About the Project
Have you ever wondered how gene expression controls memory? Would you like to manipulate the behaviour of an exciting model organism, with powerful genetic tools? Are you keen to generate and analyse genomic and transcriptomic data? Then this project is for you!
We are seeking a talented and enthusiastic PhD student to investigate transcriptomic control of learning and memory, using the brain of the fruit fly, Drosophila melanogaster, as a model. This project will explore the role of Activity Regulated Genes (ARGs), whose expression rapidly increases in response to neuronal activity. These genes often encode transcription factors which coordinate synaptic function, cellular transport, signal transduction, or plasticity. These processes are essential for memory, and a better understanding of how they are regulated could provide invaluable insights about the molecular mechanisms driving learning, and the consolidation and retrieval of memories.
The research will focus on ARGs expressed in memory neurons. The student will investigate how learning shifts their expression across neuronal subtypes, and how this influences memory performance. Using ChIP-seq, they will analyse how these genes interact with DNA, to identify what genes they control, in different contexts.
Circuits of learning and memory have been extensively described in the fly. A full connectome, single-cell transcriptome atlases, and a host of tools to precisely manipulate genes and circuits are available, providing a unique opportunity to address the links between gene expression and behaviour, at a resolution that would be impossible to achieve in other organisms.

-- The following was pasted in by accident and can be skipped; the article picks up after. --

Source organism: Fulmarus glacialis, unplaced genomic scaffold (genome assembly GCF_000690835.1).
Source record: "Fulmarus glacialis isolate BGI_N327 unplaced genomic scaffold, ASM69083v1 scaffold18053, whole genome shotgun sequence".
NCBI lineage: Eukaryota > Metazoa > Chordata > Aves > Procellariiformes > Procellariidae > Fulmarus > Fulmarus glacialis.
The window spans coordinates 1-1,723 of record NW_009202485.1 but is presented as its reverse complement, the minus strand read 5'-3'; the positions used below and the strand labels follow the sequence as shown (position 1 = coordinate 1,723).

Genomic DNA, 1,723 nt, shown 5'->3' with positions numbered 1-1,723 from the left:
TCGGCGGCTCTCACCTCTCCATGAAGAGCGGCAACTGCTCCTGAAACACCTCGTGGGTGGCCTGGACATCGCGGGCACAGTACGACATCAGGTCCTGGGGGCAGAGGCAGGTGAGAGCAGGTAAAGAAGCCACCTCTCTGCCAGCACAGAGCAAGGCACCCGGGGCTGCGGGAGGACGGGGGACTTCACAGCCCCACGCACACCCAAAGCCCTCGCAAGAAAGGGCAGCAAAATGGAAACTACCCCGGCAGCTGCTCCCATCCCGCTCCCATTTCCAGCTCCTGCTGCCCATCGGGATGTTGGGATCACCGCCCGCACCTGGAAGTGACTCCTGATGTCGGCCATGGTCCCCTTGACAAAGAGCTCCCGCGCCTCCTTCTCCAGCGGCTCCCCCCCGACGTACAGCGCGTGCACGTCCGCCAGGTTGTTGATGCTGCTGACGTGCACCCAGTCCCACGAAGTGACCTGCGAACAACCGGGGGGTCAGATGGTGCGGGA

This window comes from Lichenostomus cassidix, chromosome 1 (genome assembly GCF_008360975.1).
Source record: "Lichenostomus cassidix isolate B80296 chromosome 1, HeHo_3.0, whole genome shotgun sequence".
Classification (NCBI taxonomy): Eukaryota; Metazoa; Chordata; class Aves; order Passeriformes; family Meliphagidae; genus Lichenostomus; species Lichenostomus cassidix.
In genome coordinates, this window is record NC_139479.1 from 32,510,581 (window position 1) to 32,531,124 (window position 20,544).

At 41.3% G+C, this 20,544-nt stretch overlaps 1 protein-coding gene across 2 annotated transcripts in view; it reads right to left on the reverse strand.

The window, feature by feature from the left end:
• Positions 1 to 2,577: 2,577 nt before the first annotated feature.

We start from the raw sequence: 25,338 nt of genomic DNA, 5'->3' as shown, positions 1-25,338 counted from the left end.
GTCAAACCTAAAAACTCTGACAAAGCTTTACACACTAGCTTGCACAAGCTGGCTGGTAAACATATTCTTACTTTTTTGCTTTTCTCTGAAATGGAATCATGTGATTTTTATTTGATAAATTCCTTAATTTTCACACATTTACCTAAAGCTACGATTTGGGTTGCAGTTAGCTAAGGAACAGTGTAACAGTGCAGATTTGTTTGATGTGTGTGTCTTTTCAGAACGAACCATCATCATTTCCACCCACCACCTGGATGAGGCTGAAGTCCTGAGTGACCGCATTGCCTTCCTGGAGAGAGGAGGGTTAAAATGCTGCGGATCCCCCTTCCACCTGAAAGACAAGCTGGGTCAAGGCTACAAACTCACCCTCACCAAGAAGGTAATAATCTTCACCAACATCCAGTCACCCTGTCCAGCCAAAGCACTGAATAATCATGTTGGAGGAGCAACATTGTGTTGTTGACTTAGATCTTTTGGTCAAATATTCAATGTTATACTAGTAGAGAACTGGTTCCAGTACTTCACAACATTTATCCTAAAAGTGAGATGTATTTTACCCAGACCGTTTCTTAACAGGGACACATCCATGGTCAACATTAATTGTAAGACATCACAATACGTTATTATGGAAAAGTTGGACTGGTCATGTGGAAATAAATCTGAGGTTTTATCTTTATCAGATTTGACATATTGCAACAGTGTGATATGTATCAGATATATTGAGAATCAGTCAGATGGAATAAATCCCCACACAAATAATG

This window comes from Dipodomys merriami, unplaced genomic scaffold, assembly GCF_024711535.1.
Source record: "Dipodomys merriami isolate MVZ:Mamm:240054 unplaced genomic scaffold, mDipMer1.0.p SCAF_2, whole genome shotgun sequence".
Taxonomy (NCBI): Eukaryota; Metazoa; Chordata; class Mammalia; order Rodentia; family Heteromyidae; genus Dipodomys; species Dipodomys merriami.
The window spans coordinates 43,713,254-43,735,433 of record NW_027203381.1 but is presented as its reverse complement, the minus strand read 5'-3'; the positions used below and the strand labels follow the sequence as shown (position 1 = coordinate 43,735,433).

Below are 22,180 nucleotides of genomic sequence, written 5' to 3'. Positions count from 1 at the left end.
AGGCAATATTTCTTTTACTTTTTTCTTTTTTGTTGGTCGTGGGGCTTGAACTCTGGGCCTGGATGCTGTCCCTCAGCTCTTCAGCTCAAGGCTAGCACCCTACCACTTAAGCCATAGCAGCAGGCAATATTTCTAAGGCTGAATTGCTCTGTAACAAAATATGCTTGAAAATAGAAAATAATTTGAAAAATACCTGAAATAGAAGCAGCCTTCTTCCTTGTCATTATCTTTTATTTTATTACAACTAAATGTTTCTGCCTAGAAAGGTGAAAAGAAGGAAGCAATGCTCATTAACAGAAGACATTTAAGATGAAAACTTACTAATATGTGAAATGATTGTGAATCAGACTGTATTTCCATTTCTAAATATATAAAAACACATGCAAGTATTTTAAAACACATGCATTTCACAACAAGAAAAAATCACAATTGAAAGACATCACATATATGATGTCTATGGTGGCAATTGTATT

Through this interdisciplinary project, the student will have the opportunity to work with a large range of molecular, microscopy, behavioural and computational techniques, under the guidance of experts in the field, across two of UK’s leading universities. The successful student will gain a broad range of skills and competencies, including in Drosophila neuroanatomy and genetics, immunohistochemistry, in situ hybridisation, microscopy, molecular biology, behaviour, and bioinformatic analysis of high-throughput sequencing data. The ideal candidate will have some background in genetics or neuroscience, and basic knowledge in one or several of these techniques. However, curiosity and motivation are the main prerequisites, and the student will have plenty of opportunity to learn.
Informal enquiries may be made to firstname.lastname@example.org
HOW TO APPLY
Applications should be made by emailing email@example.com with a CV and a covering letter, including whatever additional information you feel is pertinent to your application; you may wish to indicate, for example, why you are particularly interested in the selected project/s and at the selected University. Applications not meeting these criteria will be rejected. We will also require electronic copies of your degree certificates and transcripts.
In addition to the CV and covering letter, please email a completed copy of the NLD BBSRC DTP Studentship Application Details Form (Word document) to firstname.lastname@example.org, noting the additional details that are required for your application which are listed in this form. A blank copy of this form can be found at: https://www.nld-dtp.org.uk/how-apply.
• Cellular diversity in the Drosophila midbrain revealed by single-cell transcriptomics. Elife, 2018.
• An expression atlas of variant ionotropic glutamate receptors identifies a molecular basis of carbonation sensing. Nature Communications, 2018.
• A molecular and neuronal basis for amino acid sensing in the Drosophila larva. Scientific Reports, 2016.
• Drosophila Ionotropic Receptor 25a mediates circadian clock resetting by temperature. Nature, 2015.
• Ancient protostome origin of chemosensory ionotropic glutamate receptors and the evolution of insect taste and olfaction. PLoS Genetics, 2010.
• Improved Aedes aegypti mosquito reference genome assembly enables biological discovery and vector control. Nature, 2018.
• Genomes of trombidid mites reveal novel predicted allergens and laterally transferred genes associated with secondary metabolism. Gigascience, 2018.
• Genome Sequence of the Tsetse Fly (Glossina morsitans): Vector of African Trypanosomiasis. Science, 2014.
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